Lyrics influence human affection toward music as same as the acoustics. All phrases in a lyric are not remembered; there are some “attractive phrases” in lyrics. This paper proposes a method to detect attractive phrases from musical lyrics focusing on typical expressions on lyrics that are uncommon in natural document. Through the interview on impression for lyrics, “uniqueness of co-occurred terms” and “repetition” were founded as typical expressions that significantly attracted human. Therefore, these expressions were modeled as mathematical features. The proposed method detected attractive phrases using support vector machine with the modeled features. The results of the model evaluation experiments showed the 69% accuracy and 86% precision. The detected results were compared and discussed with the key sentences detected by using the existing summarization methods. As the result of the comparison, it was concluded that the proposed method detected attractive phrases more accurate than the existing summarization methods.
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  • Alejandra VILAPLANA, Toshimasa YAMANAKA
    Volume 14 (2015) Issue 3 Pages 175-182
    Released: June 30, 2015
    JOURNALS FREE ACCESS
    Waiting is an inevitable part of life and the spaces in which we wait can contribute to either improve or worsen the experience. This paper covers the process and results of “The waiting room”, analyzing if the presence of specific smells has a significant impact in how the room and the waiting experience are perceived. Two different odorants were selected, lavender (relaxing) and orange (stimulating); 63 participants from 32 different countries were assigned into three groups (between-groups approach): Control (unscented), Orange and Lavender. Results show that both scents affected the room and waiting experience evaluation in different ways and overall increased the surrounding space perception compared to the unscented condition. Participants exposed to lavender scent were inclined to rate higher the ‘psychological’ properties of the room such as pleasantness and warmth; in addition the lavender-evoked memories were emotion based. Participants exposed to orange scent tended to rate higher the ‘physical’ properties of the room such as brightness and height; orange-evoked memories were object based. Lavender scent had a stronger influence in space perception than orange, suggesting the relevance of congruence and coherence between scent and physical environment when incorporating it as a tangible design tool in architecture.
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  • Sittiphan JIYAVORANANDA, Toshimasa YAMANAKA
    Volume 14 (2015) Issue 3 Pages 183-191
    Released: June 30, 2015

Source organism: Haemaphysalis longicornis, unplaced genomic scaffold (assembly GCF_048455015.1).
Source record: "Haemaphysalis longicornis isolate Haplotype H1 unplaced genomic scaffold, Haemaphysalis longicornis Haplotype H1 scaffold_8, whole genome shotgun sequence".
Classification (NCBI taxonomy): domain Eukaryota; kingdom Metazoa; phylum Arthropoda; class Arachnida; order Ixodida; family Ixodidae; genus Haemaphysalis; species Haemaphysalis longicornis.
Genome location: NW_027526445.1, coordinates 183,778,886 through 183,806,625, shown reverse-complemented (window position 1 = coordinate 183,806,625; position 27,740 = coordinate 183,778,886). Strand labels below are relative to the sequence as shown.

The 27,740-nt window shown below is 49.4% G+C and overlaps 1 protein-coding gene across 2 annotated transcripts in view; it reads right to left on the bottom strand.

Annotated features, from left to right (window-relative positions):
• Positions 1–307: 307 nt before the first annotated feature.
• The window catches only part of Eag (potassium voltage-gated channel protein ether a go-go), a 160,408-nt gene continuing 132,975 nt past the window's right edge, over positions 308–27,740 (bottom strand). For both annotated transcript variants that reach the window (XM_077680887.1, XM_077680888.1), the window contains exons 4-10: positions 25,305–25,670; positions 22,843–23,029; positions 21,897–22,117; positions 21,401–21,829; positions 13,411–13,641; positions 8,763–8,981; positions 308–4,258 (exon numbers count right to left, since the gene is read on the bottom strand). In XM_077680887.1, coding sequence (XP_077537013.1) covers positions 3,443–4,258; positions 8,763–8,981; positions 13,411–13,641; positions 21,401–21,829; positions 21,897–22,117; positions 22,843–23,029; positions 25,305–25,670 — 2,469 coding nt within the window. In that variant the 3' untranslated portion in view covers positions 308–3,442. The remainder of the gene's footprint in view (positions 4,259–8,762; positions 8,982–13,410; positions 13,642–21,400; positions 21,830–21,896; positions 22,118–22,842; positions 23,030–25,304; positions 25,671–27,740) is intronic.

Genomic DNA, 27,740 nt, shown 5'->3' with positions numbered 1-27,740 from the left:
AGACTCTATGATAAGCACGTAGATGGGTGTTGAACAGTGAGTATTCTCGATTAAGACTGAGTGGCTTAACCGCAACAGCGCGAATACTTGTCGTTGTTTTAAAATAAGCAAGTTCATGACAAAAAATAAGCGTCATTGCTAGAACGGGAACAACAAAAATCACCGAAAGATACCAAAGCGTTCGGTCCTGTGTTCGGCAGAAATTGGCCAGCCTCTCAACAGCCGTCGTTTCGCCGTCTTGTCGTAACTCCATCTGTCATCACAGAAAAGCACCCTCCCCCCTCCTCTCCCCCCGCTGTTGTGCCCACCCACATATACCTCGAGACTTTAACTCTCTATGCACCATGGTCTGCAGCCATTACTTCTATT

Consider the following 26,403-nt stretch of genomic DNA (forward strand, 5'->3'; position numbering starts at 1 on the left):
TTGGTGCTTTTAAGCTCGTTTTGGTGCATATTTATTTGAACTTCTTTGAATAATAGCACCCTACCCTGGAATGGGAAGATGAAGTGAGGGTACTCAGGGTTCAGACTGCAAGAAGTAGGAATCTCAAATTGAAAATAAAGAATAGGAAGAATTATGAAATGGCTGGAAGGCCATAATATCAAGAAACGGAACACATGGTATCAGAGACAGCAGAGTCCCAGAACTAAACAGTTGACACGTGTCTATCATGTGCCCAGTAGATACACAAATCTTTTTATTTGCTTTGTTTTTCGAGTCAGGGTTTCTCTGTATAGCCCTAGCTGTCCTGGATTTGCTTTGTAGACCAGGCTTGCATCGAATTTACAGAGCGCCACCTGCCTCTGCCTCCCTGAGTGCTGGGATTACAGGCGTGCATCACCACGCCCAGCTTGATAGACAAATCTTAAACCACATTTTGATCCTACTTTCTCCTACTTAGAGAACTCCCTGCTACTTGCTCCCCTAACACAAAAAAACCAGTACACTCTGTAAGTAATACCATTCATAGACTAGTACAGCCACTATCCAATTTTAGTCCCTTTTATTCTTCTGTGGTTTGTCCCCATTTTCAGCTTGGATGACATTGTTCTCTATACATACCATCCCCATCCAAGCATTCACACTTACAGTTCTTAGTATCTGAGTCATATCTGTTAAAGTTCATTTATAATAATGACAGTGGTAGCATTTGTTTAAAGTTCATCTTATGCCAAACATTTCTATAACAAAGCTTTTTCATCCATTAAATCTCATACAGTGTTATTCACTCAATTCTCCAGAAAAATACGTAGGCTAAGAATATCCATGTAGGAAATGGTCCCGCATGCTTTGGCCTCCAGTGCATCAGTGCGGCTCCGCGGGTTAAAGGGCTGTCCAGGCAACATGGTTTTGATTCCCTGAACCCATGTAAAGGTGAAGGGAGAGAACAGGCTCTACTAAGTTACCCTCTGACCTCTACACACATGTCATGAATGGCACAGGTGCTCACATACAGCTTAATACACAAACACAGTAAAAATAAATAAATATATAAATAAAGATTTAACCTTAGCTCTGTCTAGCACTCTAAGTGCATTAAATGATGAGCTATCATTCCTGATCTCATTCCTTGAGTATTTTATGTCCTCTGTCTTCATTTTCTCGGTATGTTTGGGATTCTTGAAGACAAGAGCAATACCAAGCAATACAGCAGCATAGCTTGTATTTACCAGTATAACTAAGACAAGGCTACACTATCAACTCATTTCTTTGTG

JOURNALS FREE ACCESS
    This paper presents a cross-cultural research on the perception of trustworthiness in home medical device (blood pressure monitor or BPM) in Thai and Japanese young adults. The paper focuses on the method and effectiveness of incorporating social role image into the device's design to strengthen the product image of trustworthiness among Japanese and Thai users. Literature review and cross-cultural survey on trustworthiness impressions of 7 social roles relating to home care were first carried out. A controlled experiment was then conducted to investigate different methods of incorporating “Caretaker/Nurse” social role image into BPM's cuff, and their effectiveness in conveying impression of trustworthiness of BPM to Thai and Japanese young adult users. In both Thai and Japanese group, there were statistically significant changes in mood and ratings of components that have been found to be related to perception of trustworthiness.
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  • Fabio CAMARGO, Brian HENSON
    Volume 14 (2015) Issue 3 Pages 193-202
    Released: June 30, 2015
    JOURNALS FREE ACCESS
    The development of a theory-driven scale to measure tactile interaction based on user affective experience with two physical characteristics of fabric of vehicle seats was examined. Volunteers slid their fingertips on samples of fabric, giving assessment ratings on kansei statements. Roughness of the fabric surfaces was obtained using a metallic probe. Coefficient of friction was measured through an artificial fingertip attached to a tribometer. Using the Rasch model, a scale with quantitative properties was constructed. The resulting interval scale allowed the regression between the fabric locations on the linear continuum originating from affective responses and samples' roughness. The regression was noticeably non-linear, pointing to a cluster of stimuli with relatively higher likelihood of endorsement to the pool of kansei statements. However, a similar cluster for coefficient of friction was not identified. Nevertheless, the alignment of coefficient of friction with affective responses was indirectly established using roughness as a sharing component.
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  • Alexandre GENTNER, Carole BOUCHARD, Carole FAVART
    Volume 14 (2015) Issue 3 Pages 203-213
    Released: June 30, 2015
    JOURNALS FREE ACCESS